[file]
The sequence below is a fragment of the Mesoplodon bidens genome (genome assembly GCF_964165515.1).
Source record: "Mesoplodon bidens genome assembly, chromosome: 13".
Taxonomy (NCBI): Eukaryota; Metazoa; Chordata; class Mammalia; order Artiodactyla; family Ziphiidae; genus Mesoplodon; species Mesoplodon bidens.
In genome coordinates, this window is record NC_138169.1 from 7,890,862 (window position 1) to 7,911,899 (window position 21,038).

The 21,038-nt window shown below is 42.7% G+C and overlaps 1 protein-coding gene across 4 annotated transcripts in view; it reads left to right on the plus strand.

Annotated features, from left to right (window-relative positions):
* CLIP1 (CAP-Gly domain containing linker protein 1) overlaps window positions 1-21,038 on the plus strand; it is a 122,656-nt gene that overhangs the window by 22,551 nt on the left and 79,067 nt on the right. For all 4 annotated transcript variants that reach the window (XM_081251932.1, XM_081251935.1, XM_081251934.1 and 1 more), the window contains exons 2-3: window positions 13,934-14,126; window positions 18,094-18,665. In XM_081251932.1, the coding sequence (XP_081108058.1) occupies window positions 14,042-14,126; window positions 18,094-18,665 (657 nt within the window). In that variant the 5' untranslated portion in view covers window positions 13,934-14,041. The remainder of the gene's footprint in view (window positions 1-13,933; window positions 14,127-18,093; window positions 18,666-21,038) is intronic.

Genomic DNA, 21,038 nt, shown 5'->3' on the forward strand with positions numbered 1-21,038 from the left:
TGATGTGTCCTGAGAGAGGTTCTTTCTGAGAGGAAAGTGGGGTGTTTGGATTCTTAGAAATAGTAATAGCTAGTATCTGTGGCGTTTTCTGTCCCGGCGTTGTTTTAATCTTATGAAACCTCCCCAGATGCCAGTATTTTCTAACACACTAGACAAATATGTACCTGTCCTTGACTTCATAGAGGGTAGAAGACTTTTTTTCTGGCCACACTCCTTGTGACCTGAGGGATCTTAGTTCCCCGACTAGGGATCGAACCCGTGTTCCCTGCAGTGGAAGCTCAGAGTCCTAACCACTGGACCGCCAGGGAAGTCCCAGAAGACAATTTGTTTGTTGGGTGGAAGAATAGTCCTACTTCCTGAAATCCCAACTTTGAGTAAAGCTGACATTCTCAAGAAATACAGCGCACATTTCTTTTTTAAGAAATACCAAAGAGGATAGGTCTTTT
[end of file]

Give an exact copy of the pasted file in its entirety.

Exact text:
The sequence below is a fragment of the Mesoplodon bidens genome (genome assembly GCF_964165515.1).
Source record: "Mesoplodon bidens genome assembly, chromosome: 13".
Taxonomy (NCBI): Eukaryota; Metazoa; Chordata; class Mammalia; order Artiodactyla; family Ziphiidae; genus Mesoplodon; species Mesoplodon bidens.
In genome coordinates, this window is record NC_138169.1 from 7,890,862 (window position 1) to 7,911,899 (window position 21,038).

The 21,038-nt window shown below is 42.7% G+C and overlaps 1 protein-coding gene across 4 annotated transcripts in view; it reads left to right on the plus strand.

Annotated features, from left to right (window-relative positions):
* CLIP1 (CAP-Gly domain containing linker protein 1) overlaps window positions 1-21,038 on the plus strand; it is a 122,656-nt gene that overhangs the window by 22,551 nt on the left and 79,067 nt on the right. For all 4 annotated transcript variants that reach the window (XM_081251932.1, XM_081251935.1, XM_081251934.1 and 1 more), the window contains exons 2-3: window positions 13,934-14,126; window positions 18,094-18,665. In XM_081251932.1, the coding sequence (XP_081108058.1) occupies window positions 14,042-14,126; window positions 18,094-18,665 (657 nt within the window). In that variant the 5' untranslated portion in view covers window positions 13,934-14,041. The remainder of the gene's footprint in view (window positions 1-13,933; window positions 14,127-18,093; window positions 18,666-21,038) is intronic.

Genomic DNA, 21,038 nt, shown 5'->3' on the forward strand with positions numbered 1-21,038 from the left:
TGATGTGTCCTGAGAGAGGTTCTTTCTGAGAGGAAAGTGGGGTGTTTGGATTCTTAGAAATAGTAATAGCTAGTATCTGTGGCGTTTTCTGTCCCGGCGTTGTTTTAATCTTATGAAACCTCCCCAGATGCCAGTATTTTCTAACACACTAGACAAATATGTACCTGTCCTTGACTTCATAGAGGGTAGAAGACTTTTTTTCTGGCCACACTCCTTGTGACCTGAGGGATCTTAGTTCCCCGACTAGGGATCGAACCCGTGTTCCCTGCAGTGGAAGCTCAGAGTCCTAACCACTGGACCGCCAGGGAAGTCCCAGAAGACAATTTGTTTGTTGGGTGGAAGAATAGTCCTACTTCCTGAAATCCCAACTTTGAGTAAAGCTGACATTCTCAAGAAATACAGCGCACATTTCTTTTTTAAGAAATACCAAAGAGGATAGGTCTTTT